The song that made me a mother.


There was a song. It was a nice song discovered at 38 weeks pregnant, hurriedly added to a birth playlist in a fit of mild panic and forgotten about. It was a song listened to in labour that took on new meaning, it would swell and swoop and with it my excitement would soar. I would grip onto the fireplace through contractions, knuckles white, and cry at the pain and the beauty of each one. And then, with each crest, I would follow music back down and feel giddy at the thought of each and every one bringing me ever closer to meeting my daughter.

There is a strange kind of knowledge in knowing that your own child’s first moments were not yours to share too. That while she made her first noises earthside, lungs smarting in air, I lay just across from her dreaming them away. That I met her, barely lucid, when she was hours old and had been held and cared for by so many before me.

She didn’t feel like mine. This small thing, belly rising and falling, face hidden by masks and tubes. I touched that little curve of stomach just about, the wide void between her bed and mine keeping us apart. It felt like she had been ‘othered’, seen so many faces with those wide awake eyes before mine had even had a chance to flutter open. I had to crane my face almost entirely back, to even get a glimpse of hers. She was beautiful and perfect, yes, but I wasn’t sure who she was. I had gone to sleep pregnant, and woken up a mother. We hadn’t been properly introduced, at least not how I’d imagined we would be.

I can’t do this. The sentence rushes from me in a whoosh akin to deflation, and I immediately try to claw that thought back in and hide it away. It’s whispered in the dark, the third night of a hospital stay and she is fine now but will not, will not stay asleep. ‘Second night syndrome’ I’m told, a year later, as though it is common knowledge and I should have known. I feed her and feed her and feed her until she is asleep and then the second I try to put her down, tiny arms fly up into the air and she is awake. We start again. “I can’t do this” is whispered as I sit in a hard chair alone, and my arms almost give way underneath her as I will my eyes to stay open at 3am. I want to go home.

I want to protect her, I would die for her. I feel the urge to punch the lovely nurse who adjusts her cannula and causes her to wail. Hot tears roll down my face as I am told that maybe she won’t be able to come back on the ward with me tonight. I scream and scream for help as her tiny legs ball up and her face goes a bit purple as she splutters, and the midwife tells me its just mucous coming up. But do I love her?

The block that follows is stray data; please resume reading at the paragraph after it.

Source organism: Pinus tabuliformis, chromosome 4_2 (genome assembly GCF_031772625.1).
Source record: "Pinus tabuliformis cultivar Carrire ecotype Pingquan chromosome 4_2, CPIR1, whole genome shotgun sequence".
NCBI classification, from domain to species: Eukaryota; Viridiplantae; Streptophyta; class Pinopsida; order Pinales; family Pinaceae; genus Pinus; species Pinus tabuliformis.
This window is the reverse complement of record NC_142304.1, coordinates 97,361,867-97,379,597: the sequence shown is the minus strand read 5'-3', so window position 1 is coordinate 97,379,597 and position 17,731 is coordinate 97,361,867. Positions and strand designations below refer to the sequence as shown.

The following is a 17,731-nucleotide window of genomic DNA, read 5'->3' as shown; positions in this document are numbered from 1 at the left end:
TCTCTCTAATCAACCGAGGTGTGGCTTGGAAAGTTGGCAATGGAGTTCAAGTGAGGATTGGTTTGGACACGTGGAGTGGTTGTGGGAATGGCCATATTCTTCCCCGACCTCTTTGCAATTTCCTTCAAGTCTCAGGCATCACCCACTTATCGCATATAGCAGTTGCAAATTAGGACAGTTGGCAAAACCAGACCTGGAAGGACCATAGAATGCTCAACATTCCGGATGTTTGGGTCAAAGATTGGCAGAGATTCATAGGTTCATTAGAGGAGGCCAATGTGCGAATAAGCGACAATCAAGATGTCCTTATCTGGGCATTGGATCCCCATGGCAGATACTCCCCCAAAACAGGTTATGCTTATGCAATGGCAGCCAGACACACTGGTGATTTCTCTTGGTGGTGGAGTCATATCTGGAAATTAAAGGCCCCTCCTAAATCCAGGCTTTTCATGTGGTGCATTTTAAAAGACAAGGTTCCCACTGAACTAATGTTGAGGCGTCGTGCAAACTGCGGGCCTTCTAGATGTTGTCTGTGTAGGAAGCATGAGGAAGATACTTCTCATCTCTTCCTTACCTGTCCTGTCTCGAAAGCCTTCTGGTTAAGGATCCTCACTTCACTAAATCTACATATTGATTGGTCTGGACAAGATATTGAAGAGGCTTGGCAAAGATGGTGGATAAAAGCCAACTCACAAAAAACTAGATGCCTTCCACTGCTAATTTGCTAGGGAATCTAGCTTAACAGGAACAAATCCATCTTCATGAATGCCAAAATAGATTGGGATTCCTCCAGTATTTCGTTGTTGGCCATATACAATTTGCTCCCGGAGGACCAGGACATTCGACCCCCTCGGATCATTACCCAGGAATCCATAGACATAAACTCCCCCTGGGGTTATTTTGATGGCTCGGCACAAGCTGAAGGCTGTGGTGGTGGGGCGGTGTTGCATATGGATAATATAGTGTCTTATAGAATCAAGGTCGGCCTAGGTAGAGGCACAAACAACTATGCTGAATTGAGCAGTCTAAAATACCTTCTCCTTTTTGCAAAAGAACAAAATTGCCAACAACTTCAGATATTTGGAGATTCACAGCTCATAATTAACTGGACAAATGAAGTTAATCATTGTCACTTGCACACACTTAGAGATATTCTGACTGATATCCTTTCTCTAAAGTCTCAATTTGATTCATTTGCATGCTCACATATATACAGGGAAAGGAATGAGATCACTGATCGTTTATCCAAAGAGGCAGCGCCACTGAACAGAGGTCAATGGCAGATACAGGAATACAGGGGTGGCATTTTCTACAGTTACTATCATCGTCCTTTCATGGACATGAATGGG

The people I love, I love them because of their quirks and the way they smile and the things they like to eat and the valleys of their speech as we talk. I love them because of the kindly words said in the trickiest of times, and the many ways they have made me laugh until my ribs felt broken and my eyes streamed. This small little scrunched up human, this baby who is so obviously mine from the shape of her nose to the legs frogged out in just the way mine were, is so very new to me.

I marvel at her, stare at the softness of her, feed her. I worry constantly about her being too cold at night, the blankets are adjusted often and my hand slips between her chest and sleepsuit. I spend the longest time gazing deeply into her eyes - newborns always look so very wise, as though if you look hard enough you could see into the very heart of the universe - and I cannot believe that I created her. I rub my lips across the roundness of her cheeks and feel the softest breaths. I am amazed and in awe. And in survival mode. I hand her off at any chance I get, and then fret about her in another’s arms until she’s back in mine and I want another rest from it all. I don’t know what to do with myself, I feel as if I am floating away, untethered, lost in that universe within her.

Four weeks in, things are still difficult and she smiles and I do know that I love her but part of me is still just surviving and I feel like this is not my life, just some utterly bizarre dream that will never end. We are housebound, and stripped of freedoms like driving or even managing to get the pram out myself, and as the light fades there comes a deep fear of the unknown that is the night with the newborn. I feel a little like I am doing the motions of motherhood, but not feeling them, and not feeling much of anything at all.

I don’t know what makes me do it, but my mind wanders to some notes of a song heard a few weeks prior and I want to hear it. I falter at the name, search the lyrics and then it plays. We lie in bed together, listening to it soaring and stare at each other until it suddenly occurs to me that I am crying. I have cried so many times in these four weeks, but for the first time these are happy tears, a catharsis that soaks the sheets. And as the song swells so does my heart and we soar together, and this is definitely love. This is it, we got there and we made it in our own sweet time, and it looks the same as a love that is instantaneous and a love that is hard fought for. “I will carry you” are the words and I do. Together we listen to the song three times more, and by the end, I feel like a mother.

And this is all to say, that whether love is immediate, takes time to grow or is even a little learned. It will bloom, and flourish and it is all one and the same. No matter how you got there.
This is our song.